Clean Loreen

Clean Loreen

A Story by Carol Cashes
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A local Shillers Pond eccentric dies with her secrets

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CLEAN LOREEN

 

The county will bury her today.  No one could locate any living relatives, although it was commonly known that she had numerous nieces and nephews.  Nor could anyone figure out how she had lived all these years " there was five dollars in her bank account, and no evidence of a trust or other means of support.   Now, after two weeks, the county decided to bear the costs of putting her in a simple pine box.  Holman’s Funeral Home donated a plot in the southwest corner, where there are no trees and really no more space.  She will  be buried, squeezed between Abner Rost and Julia Menge.  I wonder if she knew them--I hope so--it saddens me to think that she will be among strangers for eternity.

 

Everyone in this town knew her.  She was Clean Loreen.  She earned this name because she took several baths and showers daily.  She was also mad.  Mad as a March hare.  Polite conversations would use the word “eccentric”, but we all knew that just meant crazy.  My mother told me once that she had been institutionalized for a short time by some well-meaning cousins, but she was no real danger, to herself or others, just strange...and clean.  It’s defined as obsessive disorder now, but in the forties, any behavior that deviated from the norm, well....it was a small town and the rules of behavior were fairly rigid--they still are.  Guess it’s a good thing they can’t see behind closed doors.  I could tell tales...but I digress.

 

There were many stories and theories regarding the origin of her madness.  She was old when I was a child, and, while no one is quite sure how old she was when she died, the consensus is that she was between eighty and eighty-five.  That’s not really a long time for a small town to work up a good legend and turn it into fact as small towns do, but we managed.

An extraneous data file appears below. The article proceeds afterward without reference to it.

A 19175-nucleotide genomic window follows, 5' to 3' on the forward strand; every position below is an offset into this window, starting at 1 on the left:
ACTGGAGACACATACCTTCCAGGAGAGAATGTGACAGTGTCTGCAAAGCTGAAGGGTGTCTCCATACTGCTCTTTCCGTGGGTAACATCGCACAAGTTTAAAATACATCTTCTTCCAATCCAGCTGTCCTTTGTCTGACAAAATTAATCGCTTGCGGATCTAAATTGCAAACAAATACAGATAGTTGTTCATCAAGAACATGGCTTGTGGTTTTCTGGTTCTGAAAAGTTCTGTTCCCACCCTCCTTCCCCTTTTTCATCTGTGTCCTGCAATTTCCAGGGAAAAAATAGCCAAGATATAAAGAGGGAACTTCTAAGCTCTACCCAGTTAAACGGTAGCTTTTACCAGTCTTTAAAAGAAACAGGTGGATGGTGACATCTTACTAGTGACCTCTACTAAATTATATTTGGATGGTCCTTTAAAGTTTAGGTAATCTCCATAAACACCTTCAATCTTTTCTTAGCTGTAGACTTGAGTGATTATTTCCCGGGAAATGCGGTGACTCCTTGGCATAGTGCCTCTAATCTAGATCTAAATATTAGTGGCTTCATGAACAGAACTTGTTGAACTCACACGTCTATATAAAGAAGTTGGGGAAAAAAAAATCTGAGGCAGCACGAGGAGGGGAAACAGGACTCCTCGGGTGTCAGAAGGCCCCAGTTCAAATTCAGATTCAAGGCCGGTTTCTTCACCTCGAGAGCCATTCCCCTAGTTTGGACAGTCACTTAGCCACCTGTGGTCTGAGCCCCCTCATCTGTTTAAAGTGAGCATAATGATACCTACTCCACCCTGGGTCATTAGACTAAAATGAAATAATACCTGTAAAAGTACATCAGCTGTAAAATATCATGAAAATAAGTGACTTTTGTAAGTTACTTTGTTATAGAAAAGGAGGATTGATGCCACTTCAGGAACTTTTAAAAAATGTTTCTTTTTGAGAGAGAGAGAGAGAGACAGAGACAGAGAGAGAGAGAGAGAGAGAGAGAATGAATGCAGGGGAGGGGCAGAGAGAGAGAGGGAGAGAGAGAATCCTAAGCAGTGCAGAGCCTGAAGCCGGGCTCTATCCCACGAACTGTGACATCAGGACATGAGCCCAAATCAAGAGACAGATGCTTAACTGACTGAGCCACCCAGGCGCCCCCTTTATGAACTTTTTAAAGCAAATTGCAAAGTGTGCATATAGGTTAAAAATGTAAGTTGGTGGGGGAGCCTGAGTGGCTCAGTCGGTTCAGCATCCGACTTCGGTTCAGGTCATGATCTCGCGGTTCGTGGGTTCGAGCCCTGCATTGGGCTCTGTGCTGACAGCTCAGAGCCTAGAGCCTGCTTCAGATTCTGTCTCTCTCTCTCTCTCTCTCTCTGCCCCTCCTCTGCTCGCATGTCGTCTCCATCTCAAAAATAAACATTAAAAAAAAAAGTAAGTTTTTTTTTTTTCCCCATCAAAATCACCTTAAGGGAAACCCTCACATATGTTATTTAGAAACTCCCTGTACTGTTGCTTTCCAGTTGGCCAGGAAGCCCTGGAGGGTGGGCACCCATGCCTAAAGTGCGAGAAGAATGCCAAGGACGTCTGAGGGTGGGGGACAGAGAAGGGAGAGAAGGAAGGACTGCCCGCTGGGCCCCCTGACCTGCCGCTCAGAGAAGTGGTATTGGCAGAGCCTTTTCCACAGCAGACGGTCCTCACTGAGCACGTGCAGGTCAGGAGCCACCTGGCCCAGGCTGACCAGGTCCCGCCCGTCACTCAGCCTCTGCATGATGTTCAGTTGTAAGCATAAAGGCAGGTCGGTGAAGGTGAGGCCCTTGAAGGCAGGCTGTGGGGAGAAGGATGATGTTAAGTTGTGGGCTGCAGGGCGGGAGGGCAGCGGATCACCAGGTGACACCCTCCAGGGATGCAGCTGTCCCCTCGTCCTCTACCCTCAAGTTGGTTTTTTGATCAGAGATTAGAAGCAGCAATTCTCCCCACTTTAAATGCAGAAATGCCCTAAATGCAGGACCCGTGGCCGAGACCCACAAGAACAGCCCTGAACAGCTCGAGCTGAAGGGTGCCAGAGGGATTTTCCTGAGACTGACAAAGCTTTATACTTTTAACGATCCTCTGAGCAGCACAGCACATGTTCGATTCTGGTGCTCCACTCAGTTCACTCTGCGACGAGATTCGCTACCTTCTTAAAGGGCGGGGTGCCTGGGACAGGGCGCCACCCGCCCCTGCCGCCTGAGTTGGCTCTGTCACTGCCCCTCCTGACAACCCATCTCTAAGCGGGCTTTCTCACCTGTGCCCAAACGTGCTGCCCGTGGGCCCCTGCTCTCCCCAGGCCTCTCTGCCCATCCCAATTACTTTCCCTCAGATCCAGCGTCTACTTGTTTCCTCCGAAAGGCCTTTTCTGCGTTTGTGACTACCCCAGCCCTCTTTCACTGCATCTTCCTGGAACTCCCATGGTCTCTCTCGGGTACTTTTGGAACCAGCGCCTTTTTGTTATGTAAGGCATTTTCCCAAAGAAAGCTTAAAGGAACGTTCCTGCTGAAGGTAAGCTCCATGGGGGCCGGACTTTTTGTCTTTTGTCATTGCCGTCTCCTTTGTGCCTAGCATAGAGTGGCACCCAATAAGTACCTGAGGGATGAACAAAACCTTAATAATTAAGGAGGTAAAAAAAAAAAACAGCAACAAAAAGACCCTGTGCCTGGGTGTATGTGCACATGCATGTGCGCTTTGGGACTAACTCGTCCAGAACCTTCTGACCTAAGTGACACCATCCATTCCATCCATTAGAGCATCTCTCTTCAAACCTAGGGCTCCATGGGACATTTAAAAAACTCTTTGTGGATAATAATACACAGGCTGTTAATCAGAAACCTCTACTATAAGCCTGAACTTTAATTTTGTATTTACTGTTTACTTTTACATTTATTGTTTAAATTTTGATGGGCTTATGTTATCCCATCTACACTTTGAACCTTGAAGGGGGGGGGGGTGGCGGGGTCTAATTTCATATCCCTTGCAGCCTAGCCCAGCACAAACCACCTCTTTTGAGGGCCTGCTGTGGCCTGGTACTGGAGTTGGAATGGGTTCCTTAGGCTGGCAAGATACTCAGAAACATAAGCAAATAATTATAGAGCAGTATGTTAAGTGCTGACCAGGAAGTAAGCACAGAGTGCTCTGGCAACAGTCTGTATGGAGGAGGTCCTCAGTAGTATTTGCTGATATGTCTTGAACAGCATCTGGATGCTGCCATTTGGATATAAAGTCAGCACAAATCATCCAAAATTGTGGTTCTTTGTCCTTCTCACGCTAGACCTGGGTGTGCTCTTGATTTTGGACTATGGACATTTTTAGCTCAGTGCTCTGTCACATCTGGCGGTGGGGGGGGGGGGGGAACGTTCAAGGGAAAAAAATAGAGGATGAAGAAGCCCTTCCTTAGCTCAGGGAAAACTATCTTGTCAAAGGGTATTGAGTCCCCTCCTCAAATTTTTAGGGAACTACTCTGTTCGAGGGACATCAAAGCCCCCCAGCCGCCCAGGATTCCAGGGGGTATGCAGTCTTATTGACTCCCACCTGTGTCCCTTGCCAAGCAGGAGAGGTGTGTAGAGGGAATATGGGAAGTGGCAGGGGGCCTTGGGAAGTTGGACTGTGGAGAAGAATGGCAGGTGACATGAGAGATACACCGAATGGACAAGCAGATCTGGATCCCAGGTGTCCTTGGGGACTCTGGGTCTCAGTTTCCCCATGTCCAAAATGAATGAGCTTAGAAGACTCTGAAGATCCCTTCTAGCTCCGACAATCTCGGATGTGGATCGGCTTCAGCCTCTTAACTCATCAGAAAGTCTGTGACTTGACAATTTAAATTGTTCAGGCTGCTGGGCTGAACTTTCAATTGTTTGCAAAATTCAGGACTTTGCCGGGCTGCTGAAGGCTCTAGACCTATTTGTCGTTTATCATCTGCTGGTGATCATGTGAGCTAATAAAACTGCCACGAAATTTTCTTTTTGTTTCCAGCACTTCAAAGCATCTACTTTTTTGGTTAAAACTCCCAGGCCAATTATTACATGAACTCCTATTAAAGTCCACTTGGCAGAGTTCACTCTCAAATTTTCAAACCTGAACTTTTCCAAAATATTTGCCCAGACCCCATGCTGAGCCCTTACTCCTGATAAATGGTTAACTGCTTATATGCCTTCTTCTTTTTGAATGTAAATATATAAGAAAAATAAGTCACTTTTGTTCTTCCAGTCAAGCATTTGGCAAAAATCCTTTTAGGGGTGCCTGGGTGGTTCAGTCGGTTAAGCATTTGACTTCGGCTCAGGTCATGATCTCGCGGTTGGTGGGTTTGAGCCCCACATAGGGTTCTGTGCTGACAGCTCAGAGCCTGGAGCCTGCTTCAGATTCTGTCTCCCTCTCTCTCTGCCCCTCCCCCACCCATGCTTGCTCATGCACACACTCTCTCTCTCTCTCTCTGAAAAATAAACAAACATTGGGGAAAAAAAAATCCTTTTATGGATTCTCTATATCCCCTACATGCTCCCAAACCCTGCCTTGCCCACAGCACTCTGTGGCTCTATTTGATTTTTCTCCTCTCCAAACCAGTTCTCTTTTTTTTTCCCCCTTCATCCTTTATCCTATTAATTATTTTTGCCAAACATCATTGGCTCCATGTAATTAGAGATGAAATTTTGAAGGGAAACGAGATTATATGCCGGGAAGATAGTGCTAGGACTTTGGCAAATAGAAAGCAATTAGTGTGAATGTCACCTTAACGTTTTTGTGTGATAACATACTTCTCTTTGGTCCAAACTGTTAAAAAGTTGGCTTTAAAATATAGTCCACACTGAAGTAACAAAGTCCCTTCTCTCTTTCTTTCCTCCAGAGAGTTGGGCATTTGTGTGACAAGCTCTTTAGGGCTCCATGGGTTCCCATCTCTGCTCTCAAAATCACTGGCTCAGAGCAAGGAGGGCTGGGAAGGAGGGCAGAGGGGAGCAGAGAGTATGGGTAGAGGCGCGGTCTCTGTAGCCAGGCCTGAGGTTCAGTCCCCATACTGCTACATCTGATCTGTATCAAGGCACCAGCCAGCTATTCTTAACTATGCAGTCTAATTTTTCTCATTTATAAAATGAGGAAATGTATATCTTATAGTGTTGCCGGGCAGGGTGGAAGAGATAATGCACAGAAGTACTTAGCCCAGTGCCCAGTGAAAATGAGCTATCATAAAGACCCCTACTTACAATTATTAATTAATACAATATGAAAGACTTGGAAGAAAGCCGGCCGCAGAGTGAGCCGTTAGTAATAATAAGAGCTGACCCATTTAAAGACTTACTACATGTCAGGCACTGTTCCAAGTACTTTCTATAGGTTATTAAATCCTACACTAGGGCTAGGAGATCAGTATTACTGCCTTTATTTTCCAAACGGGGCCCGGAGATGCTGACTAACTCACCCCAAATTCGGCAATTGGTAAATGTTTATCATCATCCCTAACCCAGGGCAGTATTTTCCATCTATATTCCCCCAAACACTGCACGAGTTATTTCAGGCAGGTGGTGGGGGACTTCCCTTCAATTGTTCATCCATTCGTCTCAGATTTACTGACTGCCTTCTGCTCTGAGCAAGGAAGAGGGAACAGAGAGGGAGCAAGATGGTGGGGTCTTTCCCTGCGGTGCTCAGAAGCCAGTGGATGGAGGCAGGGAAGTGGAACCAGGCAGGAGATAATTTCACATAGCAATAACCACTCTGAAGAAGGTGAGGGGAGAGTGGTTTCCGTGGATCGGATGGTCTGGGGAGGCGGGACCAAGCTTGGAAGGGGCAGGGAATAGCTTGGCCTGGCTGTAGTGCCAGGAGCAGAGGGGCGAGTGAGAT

The most told and generally accepted version is that it was finding her father, drowned in mud, that sparked her madness.  He was knocked unconscious by a kicking mule, and fell face forward into a puddle of thick mud.  Loreen was the one who found him when sent to fetch him for supper.  They say that after the funeral, she began each day with a bath, took another around noon, and a third before retiring to bed.  Many years later, a grown nephew who was visiting on his way to some college back east, arranged for the installation of a shower, and this practice was added to her daily routine. 

 

But it wasn’t just the cleanliness, which is, after all, next to godliness, that branded Loreen as crazy.  Even this small town would not shun the overly fastidious, and even as far back as the forties, that alone would not have been sufficient to have her committed to the institution.  No, it was when mules on surrounding farms and local stables began to die.  While no one ever produced any hard evidence, all eyes naturally turned to Loreen.  Poison was determined to be the cause of death and, all in all, before she was committed by the concerned cousins, six mules met their Maker with sparkling clean hooves.